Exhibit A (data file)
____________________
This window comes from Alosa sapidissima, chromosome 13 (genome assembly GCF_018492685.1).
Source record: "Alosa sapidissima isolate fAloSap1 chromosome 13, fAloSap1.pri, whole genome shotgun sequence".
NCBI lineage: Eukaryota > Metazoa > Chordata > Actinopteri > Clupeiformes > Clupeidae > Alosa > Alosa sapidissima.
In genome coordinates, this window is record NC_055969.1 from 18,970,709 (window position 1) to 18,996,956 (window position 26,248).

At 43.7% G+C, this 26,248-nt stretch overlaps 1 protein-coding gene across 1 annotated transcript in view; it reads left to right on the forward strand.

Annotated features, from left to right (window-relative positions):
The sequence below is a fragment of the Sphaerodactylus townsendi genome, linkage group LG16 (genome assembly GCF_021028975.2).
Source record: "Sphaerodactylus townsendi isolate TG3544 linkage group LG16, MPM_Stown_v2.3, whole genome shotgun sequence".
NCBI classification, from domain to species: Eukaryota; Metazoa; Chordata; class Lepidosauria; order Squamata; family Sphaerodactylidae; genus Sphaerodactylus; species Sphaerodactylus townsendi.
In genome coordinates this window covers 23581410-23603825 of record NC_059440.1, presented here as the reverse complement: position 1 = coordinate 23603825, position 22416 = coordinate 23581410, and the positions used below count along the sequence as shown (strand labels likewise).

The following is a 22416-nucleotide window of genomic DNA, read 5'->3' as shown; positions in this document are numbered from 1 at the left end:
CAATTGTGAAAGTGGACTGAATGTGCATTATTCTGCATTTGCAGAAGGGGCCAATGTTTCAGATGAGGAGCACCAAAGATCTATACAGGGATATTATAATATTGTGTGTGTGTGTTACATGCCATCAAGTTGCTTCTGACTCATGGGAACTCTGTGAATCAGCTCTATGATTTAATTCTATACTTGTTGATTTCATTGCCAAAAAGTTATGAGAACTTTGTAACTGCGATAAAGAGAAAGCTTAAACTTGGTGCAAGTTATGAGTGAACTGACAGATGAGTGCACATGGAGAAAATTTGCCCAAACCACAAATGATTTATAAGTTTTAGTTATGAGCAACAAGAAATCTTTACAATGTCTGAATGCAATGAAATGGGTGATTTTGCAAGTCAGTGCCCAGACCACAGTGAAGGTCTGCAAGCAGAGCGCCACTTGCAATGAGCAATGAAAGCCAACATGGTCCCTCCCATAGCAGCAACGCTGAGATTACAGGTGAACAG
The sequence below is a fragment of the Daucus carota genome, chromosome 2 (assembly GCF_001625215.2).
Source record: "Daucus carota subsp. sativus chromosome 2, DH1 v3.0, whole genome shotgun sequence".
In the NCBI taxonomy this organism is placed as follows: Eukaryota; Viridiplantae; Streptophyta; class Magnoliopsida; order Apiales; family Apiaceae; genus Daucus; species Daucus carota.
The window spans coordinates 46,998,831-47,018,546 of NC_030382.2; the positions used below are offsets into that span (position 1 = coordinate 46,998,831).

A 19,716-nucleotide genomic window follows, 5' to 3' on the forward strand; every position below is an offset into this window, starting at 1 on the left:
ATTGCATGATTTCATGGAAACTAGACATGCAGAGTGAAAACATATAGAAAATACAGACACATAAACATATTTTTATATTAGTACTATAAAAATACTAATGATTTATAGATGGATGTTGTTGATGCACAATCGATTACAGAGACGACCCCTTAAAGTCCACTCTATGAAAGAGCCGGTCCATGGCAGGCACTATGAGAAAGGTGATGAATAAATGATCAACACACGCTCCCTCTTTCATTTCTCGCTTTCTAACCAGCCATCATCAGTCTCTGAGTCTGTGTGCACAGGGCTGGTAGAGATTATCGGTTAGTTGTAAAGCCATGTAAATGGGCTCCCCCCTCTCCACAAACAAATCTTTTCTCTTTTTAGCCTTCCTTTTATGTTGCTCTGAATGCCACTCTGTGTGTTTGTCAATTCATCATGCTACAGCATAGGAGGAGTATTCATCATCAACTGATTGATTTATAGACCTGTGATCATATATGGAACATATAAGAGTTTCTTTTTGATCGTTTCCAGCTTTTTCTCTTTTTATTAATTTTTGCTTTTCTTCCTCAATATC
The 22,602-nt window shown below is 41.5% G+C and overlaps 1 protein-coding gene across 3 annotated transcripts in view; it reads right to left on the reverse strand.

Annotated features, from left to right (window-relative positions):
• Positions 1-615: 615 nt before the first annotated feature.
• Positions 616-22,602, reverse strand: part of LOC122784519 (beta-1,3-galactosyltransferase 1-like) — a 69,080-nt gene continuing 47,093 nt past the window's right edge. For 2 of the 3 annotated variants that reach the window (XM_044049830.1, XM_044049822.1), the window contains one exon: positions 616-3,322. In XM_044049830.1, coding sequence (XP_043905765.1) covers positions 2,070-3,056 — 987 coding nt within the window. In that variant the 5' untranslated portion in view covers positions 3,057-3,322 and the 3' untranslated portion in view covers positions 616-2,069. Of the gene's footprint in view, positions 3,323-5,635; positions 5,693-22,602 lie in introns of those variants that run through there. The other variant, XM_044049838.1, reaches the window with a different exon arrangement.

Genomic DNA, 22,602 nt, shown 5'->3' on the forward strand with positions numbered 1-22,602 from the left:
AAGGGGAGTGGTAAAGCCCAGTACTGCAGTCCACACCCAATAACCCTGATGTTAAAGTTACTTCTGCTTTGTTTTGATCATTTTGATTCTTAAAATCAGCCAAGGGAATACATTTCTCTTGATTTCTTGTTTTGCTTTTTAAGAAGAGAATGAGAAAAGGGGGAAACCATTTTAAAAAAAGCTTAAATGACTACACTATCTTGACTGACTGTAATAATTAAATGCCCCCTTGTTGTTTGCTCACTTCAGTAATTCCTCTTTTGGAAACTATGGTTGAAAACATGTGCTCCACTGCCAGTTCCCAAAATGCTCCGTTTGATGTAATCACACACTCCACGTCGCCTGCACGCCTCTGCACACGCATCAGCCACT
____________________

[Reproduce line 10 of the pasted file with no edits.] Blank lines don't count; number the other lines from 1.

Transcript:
In genome coordinates this window covers 23581410-23603825 of record NC_059440.1, presented here as the reverse complement: position 1 = coordinate 23603825, position 22416 = coordinate 23581410, and the positions used below count along the sequence as shown (strand labels likewise).